30 June 2012

Wisteria sp.


Date Photographed: 02/06/2012
Location: Lacock, Wiltshire
Resources: http://apps.rhs.org.uk/advicesearch/profile.aspx?pid=173

29 June 2012

White clover - Trifolium repens

Date Photographed: 02/06/2012
Location: Lacock, Wiltshire
Resources: http://www.wildlifetrusts.org/species/white-clover

Book Review: Don't Sleep, there are Snakes

I wasn't looking for this book. Lucy and myself popped to the library for her to take some books back. I'd been watching some episodes of Bruce Parry's Tribe series and was really interested in finding out a bit more about tribes in Brazil. So I went to the search computer and typed in the inspired term 'Brazil'. Two books came up for the library location that I was at.

Based on the name of the book and the fact that it was the one actually about tribes in Brazil, I chose this one! I don't regret it. It is a fantastic book.

Daniel Everett has spent around 3 decades with a tribe called the Pirahãs (pronounced pee-da-HAN), based in the Brazilian Amazon along the Maici river, North of the Trans-Amazon Highway. This is a book about their lives, culture, and language and as such I felt that it was very powerful. This is a tribe that numbers around 400, so we can say that the language is in danger of becoming extinct, so the fact that Everett has spent around 3 decades with them, specifically studying their language, is fantastic. But he didn't just document their language and let it be. He's used what he's learnt to change the way scholars in the field think about language, because while they have only 3 vowels and 8 consonants for men (7 for women), they use language in a wonderfully efficient way. I won't give away any secrets, because I don't want to take away the excitement of discovering the language usage of this tribe.

The book is seperated into two sections; life and language. Life looks at their day to day life and how Daniel learnt many lessons for living with and as part of the Pirahã tribe. Language looks at the way they use language. But it's not that much in depth that it cannot be understood by lay people. I consider myself a lay person of language study and feel that Everett builds up his argument very well so that all readers can keep up.

It's wonderful reading about this tribe and how they use and love their environment. They have no desire to import any external culture or technology into their culture or way of life and this is brilliant to read. While you may get the initial idea that this tribe is basic and composed of unintelligent members, I can say that I came away with the feeling that I wanted to be part of this tribe, or at least visit them. If you liked the tribe in the film Avatar, than you may understand what I mean when I say that they're similar. They are so adept at their way of life, they appreciate their way of life, they are happy with their way of life. All of this means that they don't wish to change or 'evolve' their way of life to 'keep up with the Jones's or the Kardashians!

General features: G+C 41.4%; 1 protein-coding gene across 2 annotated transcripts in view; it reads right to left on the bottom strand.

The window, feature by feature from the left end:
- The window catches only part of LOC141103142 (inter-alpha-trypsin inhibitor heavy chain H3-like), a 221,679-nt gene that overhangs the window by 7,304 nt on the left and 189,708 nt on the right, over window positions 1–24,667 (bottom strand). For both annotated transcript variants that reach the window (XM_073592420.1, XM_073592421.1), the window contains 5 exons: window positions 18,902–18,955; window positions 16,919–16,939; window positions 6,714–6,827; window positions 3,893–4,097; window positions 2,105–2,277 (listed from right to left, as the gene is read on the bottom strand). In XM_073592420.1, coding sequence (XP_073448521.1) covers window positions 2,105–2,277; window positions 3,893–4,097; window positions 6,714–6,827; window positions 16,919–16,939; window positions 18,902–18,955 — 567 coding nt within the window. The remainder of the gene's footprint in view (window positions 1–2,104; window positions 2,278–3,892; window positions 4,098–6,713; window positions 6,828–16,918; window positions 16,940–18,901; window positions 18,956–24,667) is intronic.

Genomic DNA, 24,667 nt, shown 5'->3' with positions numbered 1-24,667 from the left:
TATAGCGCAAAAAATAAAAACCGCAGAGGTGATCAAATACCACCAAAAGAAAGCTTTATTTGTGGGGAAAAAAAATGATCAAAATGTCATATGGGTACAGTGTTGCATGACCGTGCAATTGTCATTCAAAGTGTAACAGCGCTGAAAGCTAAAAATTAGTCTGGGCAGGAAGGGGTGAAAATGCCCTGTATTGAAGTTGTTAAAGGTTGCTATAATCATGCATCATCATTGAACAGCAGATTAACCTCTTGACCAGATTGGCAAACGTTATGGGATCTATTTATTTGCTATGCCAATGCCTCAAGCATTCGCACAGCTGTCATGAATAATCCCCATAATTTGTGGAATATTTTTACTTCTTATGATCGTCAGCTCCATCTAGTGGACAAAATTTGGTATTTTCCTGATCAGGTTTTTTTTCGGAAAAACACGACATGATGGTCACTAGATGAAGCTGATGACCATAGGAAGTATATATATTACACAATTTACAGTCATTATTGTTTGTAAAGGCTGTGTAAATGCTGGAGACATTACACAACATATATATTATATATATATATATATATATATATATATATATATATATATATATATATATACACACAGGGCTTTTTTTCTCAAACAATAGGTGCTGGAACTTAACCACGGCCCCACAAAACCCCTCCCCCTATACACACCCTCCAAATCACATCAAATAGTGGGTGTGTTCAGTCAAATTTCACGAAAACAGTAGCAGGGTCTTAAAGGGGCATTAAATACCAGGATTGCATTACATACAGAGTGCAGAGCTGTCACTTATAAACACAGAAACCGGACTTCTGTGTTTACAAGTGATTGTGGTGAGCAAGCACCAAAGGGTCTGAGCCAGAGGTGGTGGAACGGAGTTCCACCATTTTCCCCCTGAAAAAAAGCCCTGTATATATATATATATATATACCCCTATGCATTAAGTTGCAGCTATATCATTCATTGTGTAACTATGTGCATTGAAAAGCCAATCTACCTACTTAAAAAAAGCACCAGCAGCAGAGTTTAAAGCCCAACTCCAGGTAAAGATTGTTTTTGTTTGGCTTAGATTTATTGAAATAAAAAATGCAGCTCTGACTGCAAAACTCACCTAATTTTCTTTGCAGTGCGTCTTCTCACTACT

I would recommend reading this book because it provides so much on so many levels. Everett writes well, so much so that even though I have been struggling with concentration; I have been able to get through this book within a reasonable time period - I imagine that others, if so including, could easily get through this book in one reading.


 
 
Own or Loan:         Loan
Read Again:           Yes
Recommend:         Yes
Overall out of Five:4
 

28 June 2012

Vapourer moth - Orgyia antiqua

Caterpillar stage
Date Photographed: 27/05/2012 and 29/05/2012
Location: Tower Road, Melksham
Resources: http://www.uksafari.com/vapourer.htm

27 June 2012

Mealy primrose - Primula pulverulenta

Date Photographed: 08/05/2012
Location: Normanby Hall, Scunthorpe
Resources: http://apps.rhs.org.uk/plantselector/plant?plantid=1524

26 June 2012

S173 Plants and People - Notes from Study Period 4 - Part 2 of 2

In part 2 of these notes for SP4, I'll be noting about wood as an energy source, grass as an energy source, biofuels and some of the issues surrounding the use of biofuels.

Wood as an energy source
Burning wood is considered as carbon neutral as it does not release more CO2 into the atmosphere than if it was to decompose naturally. Woodlands can be managed through techniques such as coppicing, whereby the stems of fast growing trees, such as willow and poplar species, are cut from the close to the base - the coppice stool. Many more stems then grow due to the lower levels of auxin which are grown towards the tip of stems and prevent side shoots from growing - meaning that the plant will concentrate all its growth on the main stem. The lower level of auxin allows these side shoots to grow. As coppice trees are normally grown in dense groups, these stems grow straight and long in the struggle for light.

Woodlands can temporarily hold rainwater to prevent excessive water entering streams and rivers too quickly. The burning of wood provides an outlet for wood residues that would otherwise enter landfill sites.

The process of producing heat and electricity from woodfuel is basically as follows:
1) Wood is dried
2) It is then heated in the absence of oxygen (pyrolysis) to produce gases.
3) Gases are then purified and burnt to produce electricity.

Grass as an energy source
Grass grows quickly. produce large amounts of biomass per unit of growing area and leave only small amounts of residue when burned. Grasses generally grow by underground rhyzomes, spreading quickly and generate new shoots readily. Harvesting of perennial grasses  for biofuels can happen anytime between late November to April in the northern hemisphere. As harvesting gets closer to April the grass loses leaves, reducing the harvestable biomass - but it has less water content and can be baled, reducing costs. Growing multiple grass species together allows maximal interception of light and growth at different rates. As perennials they are considered carbon neutral and can be sown on degraded agricultural land - so there is no competition against land for food crops.